The Dark Knight, a bit like the Leasingham ‘Classic Clare’, appears to be trying that wee bit too hard to espouse it’s Seriousness credentials at the expense of the comic. The uncompromising bleakness, unbroken by any humour or warmth, is mostly justified; after all, it is The Joker (a chilling and brilliant portrayal by the late Health Ledger), whom revels in decay and orchestrates chaos, who is the primary driver of film’s narrative and theme.

Aside from the (ultimately minor) criticism that The Dark Knight and the Classic Clare are too serious for their own good, there’s another parallel; that of haunting tragedy. The Classic Clare, as discussed above, will never be made again, and likewise, The Dark Knight is overshadowed by the death of Ledger. A certain foreboding and dearth of humour is concurrent is each that presses on their brilliance; however, Classic Clare and The Dark Knight are paired mellifluously.

Alternative

Not in the mood? Something a little out of left field: Brewdog’s There is No Santa Spiced Christmas Beer (Stout). Cinnamon and ginger abounds! Not brilliant, but it does get the balance between seriousness and frivolity pretty much spot on. Christmas cake in a bottle!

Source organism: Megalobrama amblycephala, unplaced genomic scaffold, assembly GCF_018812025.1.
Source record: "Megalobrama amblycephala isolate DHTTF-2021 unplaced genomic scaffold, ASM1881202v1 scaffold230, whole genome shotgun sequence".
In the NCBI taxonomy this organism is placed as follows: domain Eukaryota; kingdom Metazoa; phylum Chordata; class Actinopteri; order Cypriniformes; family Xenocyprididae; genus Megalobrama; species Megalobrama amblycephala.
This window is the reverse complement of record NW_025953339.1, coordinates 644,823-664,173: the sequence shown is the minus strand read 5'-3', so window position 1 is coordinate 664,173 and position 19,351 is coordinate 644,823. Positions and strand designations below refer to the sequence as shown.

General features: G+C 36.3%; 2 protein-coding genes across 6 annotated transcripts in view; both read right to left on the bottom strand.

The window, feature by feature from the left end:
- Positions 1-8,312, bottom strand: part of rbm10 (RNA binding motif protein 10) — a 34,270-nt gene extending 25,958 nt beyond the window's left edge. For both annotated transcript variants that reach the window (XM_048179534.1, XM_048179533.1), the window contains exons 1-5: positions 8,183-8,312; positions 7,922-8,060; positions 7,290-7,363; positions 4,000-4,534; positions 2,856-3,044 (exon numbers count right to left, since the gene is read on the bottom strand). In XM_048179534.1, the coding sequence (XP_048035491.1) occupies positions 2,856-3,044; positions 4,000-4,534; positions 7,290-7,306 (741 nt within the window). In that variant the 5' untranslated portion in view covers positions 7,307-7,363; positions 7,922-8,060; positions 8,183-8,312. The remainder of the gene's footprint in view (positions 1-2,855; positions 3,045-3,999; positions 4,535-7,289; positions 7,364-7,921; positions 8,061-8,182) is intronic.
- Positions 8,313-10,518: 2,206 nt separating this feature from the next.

RateBeer | BrewDog

 
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Posted by on December 3, 2011 in Review

 

A slight segue…

Readers may recall my recent review of Yellowglen’s ‘Red’, which was rather scathing. My post was at risk of becoming seriously ranty, so I wrote some thoughts about Yellowglen’s marketing in a separate post, with the view to having it appear on another more appropriate blog.

Said thoughts have now been posted over at Sociological Images, a great US-based blog that uses various images to discuss sociological concepts.

UPDATE: And, also in a writing mood, I wrote a post about the banning of The Human Centipede: Full Sequence by the powers that be over at AnythingHorror.

Cool!

 
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Posted by on December 2, 2011 in Distraction

 

Halliday’s 100

I’m a bit slow on the uptake with this (Halliday’s top 100 was released a few weeks ago). But it was nice to see Joseph making an appearance. I haven’t had one of these since I started this blog, but the last one I had (maybe 8 months ago) was pretty darn good. An excellent example of sparkling red, unique enough in it’s own right, and complex enough to make the biggest sparkling red doubter take notice.

 
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Posted by on November 30, 2011 in Distraction

 

The Potts Family ‘Bleasdale’ Sparkling Shiraz (N.V)

Winery: Bleasdale (The Potts Family)

Region: Langhorne Creek, SA

Vintage: NV

Alcohol: 13.5%

Review

The Bleasdale is the best value sparkling shiraz. Ever.

(Well, perhaps only until I review to Oomoo which I got super cheap).